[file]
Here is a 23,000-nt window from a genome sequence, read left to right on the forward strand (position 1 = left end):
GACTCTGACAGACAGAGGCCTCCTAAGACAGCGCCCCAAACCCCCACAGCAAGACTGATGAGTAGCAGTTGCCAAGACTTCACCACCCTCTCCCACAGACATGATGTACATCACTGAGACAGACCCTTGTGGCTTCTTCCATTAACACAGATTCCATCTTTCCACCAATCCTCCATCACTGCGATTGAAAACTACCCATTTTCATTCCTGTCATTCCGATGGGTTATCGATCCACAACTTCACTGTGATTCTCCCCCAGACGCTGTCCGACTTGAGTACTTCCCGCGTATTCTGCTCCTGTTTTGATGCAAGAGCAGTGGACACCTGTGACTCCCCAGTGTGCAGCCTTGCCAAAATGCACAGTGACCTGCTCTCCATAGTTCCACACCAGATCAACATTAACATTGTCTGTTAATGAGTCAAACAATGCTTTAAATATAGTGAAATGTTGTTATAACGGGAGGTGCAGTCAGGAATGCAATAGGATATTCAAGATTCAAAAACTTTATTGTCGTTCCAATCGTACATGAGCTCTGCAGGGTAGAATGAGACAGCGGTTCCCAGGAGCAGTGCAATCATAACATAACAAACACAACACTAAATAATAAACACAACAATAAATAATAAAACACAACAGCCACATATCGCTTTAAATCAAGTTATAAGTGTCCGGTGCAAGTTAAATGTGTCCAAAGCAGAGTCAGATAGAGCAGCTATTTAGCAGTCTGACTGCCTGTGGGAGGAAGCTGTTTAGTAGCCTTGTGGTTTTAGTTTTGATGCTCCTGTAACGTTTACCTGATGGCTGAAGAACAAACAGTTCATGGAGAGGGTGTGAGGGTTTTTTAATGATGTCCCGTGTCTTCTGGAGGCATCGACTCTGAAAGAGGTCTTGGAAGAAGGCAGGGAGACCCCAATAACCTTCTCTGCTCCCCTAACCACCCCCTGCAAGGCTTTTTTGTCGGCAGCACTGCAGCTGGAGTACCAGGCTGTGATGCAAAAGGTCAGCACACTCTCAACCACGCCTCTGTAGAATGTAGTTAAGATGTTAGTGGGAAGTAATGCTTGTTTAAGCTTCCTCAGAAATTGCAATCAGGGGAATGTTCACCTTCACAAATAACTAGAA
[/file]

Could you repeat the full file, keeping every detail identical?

Here is a 23,000-nt window from a genome sequence, read left to right on the forward strand (position 1 = left end):
GACTCTGACAGACAGAGGCCTCCTAAGACAGCGCCCCAAACCCCCACAGCAAGACTGATGAGTAGCAGTTGCCAAGACTTCACCACCCTCTCCCACAGACATGATGTACATCACTGAGACAGACCCTTGTGGCTTCTTCCATTAACACAGATTCCATCTTTCCACCAATCCTCCATCACTGCGATTGAAAACTACCCATTTTCATTCCTGTCATTCCGATGGGTTATCGATCCACAACTTCACTGTGATTCTCCCCCAGACGCTGTCCGACTTGAGTACTTCCCGCGTATTCTGCTCCTGTTTTGATGCAAGAGCAGTGGACACCTGTGACTCCCCAGTGTGCAGCCTTGCCAAAATGCACAGTGACCTGCTCTCCATAGTTCCACACCAGATCAACATTAACATTGTCTGTTAATGAGTCAAACAATGCTTTAAATATAGTGAAATGTTGTTATAACGGGAGGTGCAGTCAGGAATGCAATAGGATATTCAAGATTCAAAAACTTTATTGTCGTTCCAATCGTACATGAGCTCTGCAGGGTAGAATGAGACAGCGGTTCCCAGGAGCAGTGCAATCATAACATAACAAACACAACACTAAATAATAAACACAACAATAAATAATAAAACACAACAGCCACATATCGCTTTAAATCAAGTTATAAGTGTCCGGTGCAAGTTAAATGTGTCCAAAGCAGAGTCAGATAGAGCAGCTATTTAGCAGTCTGACTGCCTGTGGGAGGAAGCTGTTTAGTAGCCTTGTGGTTTTAGTTTTGATGCTCCTGTAACGTTTACCTGATGGCTGAAGAACAAACAGTTCATGGAGAGGGTGTGAGGGTTTTTTAATGATGTCCCGTGTCTTCTGGAGGCATCGACTCTGAAAGAGGTCTTGGAAGAAGGCAGGGAGACCCCAATAACCTTCTCTGCTCCCCTAACCACCCCCTGCAAGGCTTTTTTGTCGGCAGCACTGCAGCTGGAGTACCAGGCTGTGATGCAAAAGGTCAGCACACTCTCAACCACGCCTCTGTAGAATGTAGTTAAGATGTTAGTGGGAAGTAATGCTTGTTTAAGCTTCCTCAGAAATTGCAATCAGGGGAATGTTCACCTTCACAAATAACTAGAA